Mixing with Real-Life Sports

The craze of eSports has now reached such a stratospheric level that professional football clubs are now even signing up professional eSports players to represent their club at official eSports tournaments around the world with FIFA 16. These players are paid by the clubs and wear the club kit at these events.

 

FIFA 16 professional player David Bytheway
Bundesliga side Wolfsburg signed professional FIFA 16 player David Bytheway to represent the club at eSports tournaments. (Source: vice.com)

 

Manchester City and West Ham are just two Premier League clubs that have done this with Kieran Brown being signed up by City and Sean Allen being snapped up by the Hammers. Bundesliga team Wolfsburg also acquired David Bytheway. Even though the prize money available to win at these tournaments is still dwarfed when compared to other games it is a game that is on the rise with professional clubs now investing an interest.

Betting on eSports

Now that eSports are becoming more mainstream, there has been interest in being able to bet on the outcome of different eSports. FIFA has developed a particular following of punters who usually stake on football but wish to move into betting on the popular computer game as well as other eSports.

There is a wide selection of the big brand bookmakers in a number of jurisdictions over the globe that already offer odds on eSports. Games such as League of Legends, Counter Strike, and Starcraft are the most covered. The possibility of more games being offered on the market is becoming closer to reality as punters search for more choice.

A report by eSports Consumer Analysis White Paper revealed that 64% of the PC gaming population is male with the average age of eSports players between 24 and 27 years old and 20% watching eSports for between 4 and 9 hours per week. This is a demographic that also holds a very strong interest in sports betting suggesting that the market is firmly there for eSports betting should it be legalised.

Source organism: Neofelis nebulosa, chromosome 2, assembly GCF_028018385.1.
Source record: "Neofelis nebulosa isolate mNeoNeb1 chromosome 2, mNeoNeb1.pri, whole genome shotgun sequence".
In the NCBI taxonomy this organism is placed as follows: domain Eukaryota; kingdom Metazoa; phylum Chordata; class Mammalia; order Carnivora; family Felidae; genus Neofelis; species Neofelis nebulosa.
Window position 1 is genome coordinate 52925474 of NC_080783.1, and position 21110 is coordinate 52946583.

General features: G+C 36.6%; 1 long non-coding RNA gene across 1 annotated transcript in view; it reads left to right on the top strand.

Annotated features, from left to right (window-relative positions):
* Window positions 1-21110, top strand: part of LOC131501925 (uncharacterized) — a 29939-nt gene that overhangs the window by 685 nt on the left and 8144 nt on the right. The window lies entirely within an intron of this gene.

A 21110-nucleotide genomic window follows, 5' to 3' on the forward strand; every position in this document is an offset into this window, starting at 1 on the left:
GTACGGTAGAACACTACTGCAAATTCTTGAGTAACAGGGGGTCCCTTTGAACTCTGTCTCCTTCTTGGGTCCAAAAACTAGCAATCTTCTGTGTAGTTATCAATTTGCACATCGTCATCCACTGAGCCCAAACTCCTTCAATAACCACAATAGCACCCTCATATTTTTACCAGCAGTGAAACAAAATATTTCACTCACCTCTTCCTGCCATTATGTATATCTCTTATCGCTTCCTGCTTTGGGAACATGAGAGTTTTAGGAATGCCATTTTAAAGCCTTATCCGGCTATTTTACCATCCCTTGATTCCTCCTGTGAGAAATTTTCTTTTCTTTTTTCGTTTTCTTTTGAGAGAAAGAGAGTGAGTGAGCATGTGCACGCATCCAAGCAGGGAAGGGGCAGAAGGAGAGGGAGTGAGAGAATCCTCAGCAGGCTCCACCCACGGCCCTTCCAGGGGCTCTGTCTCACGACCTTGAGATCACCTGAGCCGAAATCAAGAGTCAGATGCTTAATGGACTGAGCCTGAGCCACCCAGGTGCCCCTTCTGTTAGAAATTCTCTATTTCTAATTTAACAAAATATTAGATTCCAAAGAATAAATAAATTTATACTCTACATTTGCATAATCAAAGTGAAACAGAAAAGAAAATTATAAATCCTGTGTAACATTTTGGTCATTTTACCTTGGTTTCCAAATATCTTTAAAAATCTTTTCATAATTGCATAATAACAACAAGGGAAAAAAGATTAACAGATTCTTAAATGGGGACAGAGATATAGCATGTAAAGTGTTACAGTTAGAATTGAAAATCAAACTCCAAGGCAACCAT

Step in the Right Direction

One market that is desperate to see eSports betting become legal is in the US. Unfortunately, it remains illegal but some sports betting sites have taken steps towards offering eSports to punters but creating the markets and allowing non-US based punters to place bets on their markets with an anticipation for eSports betting to be legalised within the US in the near future.

It has been a hot topic in the betting world. The owner of leading eSports betting firm Unikrn, Rahul Sood, has stated that he believes betting on eSports will be legalised in the US within the next two years. His company was formed in Australia back in April 2015 in co-operation with Tabcorp. It initially focused on the Australian sports betting market but has since expanded to the UK and Republic of Ireland with huge success.

 

Unikrn image
Unikrn offers sports betting on eSports to players outside the US. (Source: aolcdn.com)

 

The story of Unikrn is a harsh one to hear for US eSports fans because it shows the potential of the eSports betting market being maximised by an American owner but unable to allow the US public to benefit from this success. It is even more of a tease because anyone can sign up to Unikrn but if you’re a US player you cannot bet.